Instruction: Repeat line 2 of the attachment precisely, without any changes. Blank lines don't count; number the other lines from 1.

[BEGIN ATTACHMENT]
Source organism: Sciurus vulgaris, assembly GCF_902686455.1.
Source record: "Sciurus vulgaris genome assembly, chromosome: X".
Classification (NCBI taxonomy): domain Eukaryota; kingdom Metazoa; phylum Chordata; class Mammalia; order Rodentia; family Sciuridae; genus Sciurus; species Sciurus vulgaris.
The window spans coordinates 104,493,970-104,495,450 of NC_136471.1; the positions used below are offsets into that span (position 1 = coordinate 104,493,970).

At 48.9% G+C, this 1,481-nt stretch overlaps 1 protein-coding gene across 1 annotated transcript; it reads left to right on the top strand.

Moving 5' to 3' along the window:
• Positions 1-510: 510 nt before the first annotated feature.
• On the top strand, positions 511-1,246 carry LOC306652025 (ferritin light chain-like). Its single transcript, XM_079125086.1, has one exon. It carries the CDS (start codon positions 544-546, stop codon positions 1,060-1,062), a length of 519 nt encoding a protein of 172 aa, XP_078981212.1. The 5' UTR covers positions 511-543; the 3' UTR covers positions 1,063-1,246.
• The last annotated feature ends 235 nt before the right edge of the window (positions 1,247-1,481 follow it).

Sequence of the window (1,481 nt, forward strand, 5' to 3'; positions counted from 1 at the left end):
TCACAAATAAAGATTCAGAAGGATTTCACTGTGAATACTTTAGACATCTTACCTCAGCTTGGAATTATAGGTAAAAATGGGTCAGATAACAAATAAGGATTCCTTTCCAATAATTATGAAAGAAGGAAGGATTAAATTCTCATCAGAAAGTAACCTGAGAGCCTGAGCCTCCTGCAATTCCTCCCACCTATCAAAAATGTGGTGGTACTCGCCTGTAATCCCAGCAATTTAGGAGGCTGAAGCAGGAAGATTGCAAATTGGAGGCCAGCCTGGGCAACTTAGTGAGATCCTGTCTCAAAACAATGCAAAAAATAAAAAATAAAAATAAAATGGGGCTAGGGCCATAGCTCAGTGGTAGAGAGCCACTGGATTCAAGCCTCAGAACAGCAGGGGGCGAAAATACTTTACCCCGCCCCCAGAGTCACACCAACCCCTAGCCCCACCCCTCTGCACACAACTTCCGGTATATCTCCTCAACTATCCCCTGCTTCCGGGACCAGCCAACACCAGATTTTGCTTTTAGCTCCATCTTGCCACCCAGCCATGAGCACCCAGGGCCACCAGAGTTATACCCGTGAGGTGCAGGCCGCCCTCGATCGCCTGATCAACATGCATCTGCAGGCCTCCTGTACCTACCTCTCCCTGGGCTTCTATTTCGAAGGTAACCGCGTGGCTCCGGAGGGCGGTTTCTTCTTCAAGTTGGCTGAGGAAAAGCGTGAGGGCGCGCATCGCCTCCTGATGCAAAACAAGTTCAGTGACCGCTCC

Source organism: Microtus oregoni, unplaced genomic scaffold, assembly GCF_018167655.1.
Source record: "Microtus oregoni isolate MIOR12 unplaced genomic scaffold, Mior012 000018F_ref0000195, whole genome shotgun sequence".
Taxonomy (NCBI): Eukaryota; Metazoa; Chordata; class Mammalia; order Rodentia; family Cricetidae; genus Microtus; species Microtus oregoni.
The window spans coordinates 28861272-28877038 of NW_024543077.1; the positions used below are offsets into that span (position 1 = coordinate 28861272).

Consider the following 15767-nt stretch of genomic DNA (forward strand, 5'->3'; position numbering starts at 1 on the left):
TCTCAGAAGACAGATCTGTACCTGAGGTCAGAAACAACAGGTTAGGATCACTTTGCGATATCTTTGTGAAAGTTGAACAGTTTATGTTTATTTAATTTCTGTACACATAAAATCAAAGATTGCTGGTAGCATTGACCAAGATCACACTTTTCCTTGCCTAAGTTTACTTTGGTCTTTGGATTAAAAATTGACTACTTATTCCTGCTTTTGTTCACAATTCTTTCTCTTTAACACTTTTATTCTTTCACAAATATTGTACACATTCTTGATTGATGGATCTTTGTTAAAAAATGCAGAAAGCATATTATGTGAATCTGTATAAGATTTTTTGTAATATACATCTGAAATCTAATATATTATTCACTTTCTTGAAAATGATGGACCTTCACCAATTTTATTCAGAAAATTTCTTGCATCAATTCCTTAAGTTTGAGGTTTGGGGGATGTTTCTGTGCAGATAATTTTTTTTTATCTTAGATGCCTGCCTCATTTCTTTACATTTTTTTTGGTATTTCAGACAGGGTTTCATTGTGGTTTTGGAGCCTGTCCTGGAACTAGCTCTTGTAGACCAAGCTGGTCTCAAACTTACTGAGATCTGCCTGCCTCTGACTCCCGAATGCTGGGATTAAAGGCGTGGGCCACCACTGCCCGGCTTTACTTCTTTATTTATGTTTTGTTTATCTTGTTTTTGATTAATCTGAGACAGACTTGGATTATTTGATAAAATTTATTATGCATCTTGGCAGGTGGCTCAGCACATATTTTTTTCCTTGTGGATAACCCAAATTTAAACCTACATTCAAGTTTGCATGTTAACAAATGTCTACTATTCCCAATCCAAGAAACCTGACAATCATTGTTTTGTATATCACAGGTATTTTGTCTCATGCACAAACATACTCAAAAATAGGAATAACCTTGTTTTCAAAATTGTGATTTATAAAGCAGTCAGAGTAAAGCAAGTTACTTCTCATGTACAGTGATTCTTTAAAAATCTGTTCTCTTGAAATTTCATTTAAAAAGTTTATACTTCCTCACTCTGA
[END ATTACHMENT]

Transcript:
Source record: "Sciurus vulgaris genome assembly, chromosome: X".